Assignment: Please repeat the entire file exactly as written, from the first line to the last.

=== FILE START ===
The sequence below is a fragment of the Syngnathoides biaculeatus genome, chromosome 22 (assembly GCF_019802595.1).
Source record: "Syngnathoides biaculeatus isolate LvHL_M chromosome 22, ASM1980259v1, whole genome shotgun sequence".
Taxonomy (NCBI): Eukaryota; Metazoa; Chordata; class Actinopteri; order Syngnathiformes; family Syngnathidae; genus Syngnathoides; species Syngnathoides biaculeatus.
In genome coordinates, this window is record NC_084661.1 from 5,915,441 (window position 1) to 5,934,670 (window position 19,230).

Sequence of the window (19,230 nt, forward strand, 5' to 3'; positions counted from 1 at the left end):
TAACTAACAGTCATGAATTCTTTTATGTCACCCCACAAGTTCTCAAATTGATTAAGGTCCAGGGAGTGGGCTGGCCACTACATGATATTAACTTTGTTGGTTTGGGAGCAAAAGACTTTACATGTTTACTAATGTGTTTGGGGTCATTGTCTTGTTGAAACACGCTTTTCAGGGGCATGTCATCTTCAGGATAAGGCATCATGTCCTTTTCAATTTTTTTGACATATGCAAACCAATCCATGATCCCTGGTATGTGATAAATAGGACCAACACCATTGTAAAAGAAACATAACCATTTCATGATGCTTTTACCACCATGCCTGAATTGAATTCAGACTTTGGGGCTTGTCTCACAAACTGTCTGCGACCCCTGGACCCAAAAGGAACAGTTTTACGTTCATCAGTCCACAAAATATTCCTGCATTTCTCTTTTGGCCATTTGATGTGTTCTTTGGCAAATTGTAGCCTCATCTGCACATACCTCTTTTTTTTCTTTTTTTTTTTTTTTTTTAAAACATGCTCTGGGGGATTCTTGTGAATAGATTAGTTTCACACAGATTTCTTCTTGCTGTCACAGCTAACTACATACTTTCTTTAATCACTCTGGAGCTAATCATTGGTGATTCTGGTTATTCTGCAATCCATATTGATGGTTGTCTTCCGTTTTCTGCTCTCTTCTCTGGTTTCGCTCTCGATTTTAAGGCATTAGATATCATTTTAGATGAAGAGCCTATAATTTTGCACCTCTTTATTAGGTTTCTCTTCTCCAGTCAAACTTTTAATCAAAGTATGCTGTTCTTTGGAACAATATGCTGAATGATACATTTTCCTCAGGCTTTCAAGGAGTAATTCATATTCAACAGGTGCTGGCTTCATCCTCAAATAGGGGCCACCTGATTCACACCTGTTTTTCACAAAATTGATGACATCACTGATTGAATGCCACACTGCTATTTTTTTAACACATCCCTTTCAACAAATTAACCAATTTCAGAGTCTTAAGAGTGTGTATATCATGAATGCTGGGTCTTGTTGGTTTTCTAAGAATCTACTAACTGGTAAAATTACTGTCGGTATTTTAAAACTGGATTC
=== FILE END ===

The sequence below is a fragment of the Syngnathoides biaculeatus genome, chromosome 22 (assembly GCF_019802595.1).
Source record: "Syngnathoides biaculeatus isolate LvHL_M chromosome 22, ASM1980259v1, whole genome shotgun sequence".
Taxonomy (NCBI): Eukaryota; Metazoa; Chordata; class Actinopteri; order Syngnathiformes; family Syngnathidae; genus Syngnathoides; species Syngnathoides biaculeatus.
In genome coordinates, this window is record NC_084661.1 from 5,915,441 (window position 1) to 5,934,670 (window position 19,230).

Sequence of the window (19,230 nt, forward strand, 5' to 3'; positions counted from 1 at the left end):
TAACTAACAGTCATGAATTCTTTTATGTCACCCCACAAGTTCTCAAATTGATTAAGGTCCAGGGAGTGGGCTGGCCACTACATGATATTAACTTTGTTGGTTTGGGAGCAAAAGACTTTACATGTTTACTAATGTGTTTGGGGTCATTGTCTTGTTGAAACACGCTTTTCAGGGGCATGTCATCTTCAGGATAAGGCATCATGTCCTTTTCAATTTTTTTGACATATGCAAACCAATCCATGATCCCTGGTATGTGATAAATAGGACCAACACCATTGTAAAAGAAACATAACCATTTCATGATGCTTTTACCACCATGCCTGAATTGAATTCAGACTTTGGGGCTTGTCTCACAAACTGTCTGCGACCCCTGGACCCAAAAGGAACAGTTTTACGTTCATCAGTCCACAAAATATTCCTGCATTTCTCTTTTGGCCATTTGATGTGTTCTTTGGCAAATTGTAGCCTCATCTGCACATACCTCTTTTTTTTCTTTTTTTTTTTTTTTTTTAAAACATGCTCTGGGGGATTCTTGTGAATAGATTAGTTTCACACAGATTTCTTCTTGCTGTCACAGCTAACTACATACTTTCTTTAATCACTCTGGAGCTAATCATTGGTGATTCTGGTTATTCTGCAATCCATATTGATGGTTGTCTTCCGTTTTCTGCTCTCTTCTCTGGTTTCGCTCTCGATTTTAAGGCATTAGATATCATTTTAGATGAAGAGCCTATAATTTTGCACCTCTTTATTAGGTTTCTCTTCTCCAGTCAAACTTTTAATCAAAGTATGCTGTTCTTTGGAACAATATGCTGAATGATACATTTTCCTCAGGCTTTCAAGGAGTAATTCATATTCAACAGGTGCTGGCTTCATCCTCAAATAGGGGCCACCTGATTCACACCTGTTTTTCACAAAATTGATGACATCACTGATTGAATGCCACACTGCTATTTTTTTAACACATCCCTTTCAACAAATTAACCAATTTCAGAGTCTTAAGAGTGTGTATATCATGAATGCTGGGTCTTGTTGGTTTTCTAAGAATCTACTAACTGGTAAAATTACTGTCGGTATTTTAAAACTGGATTC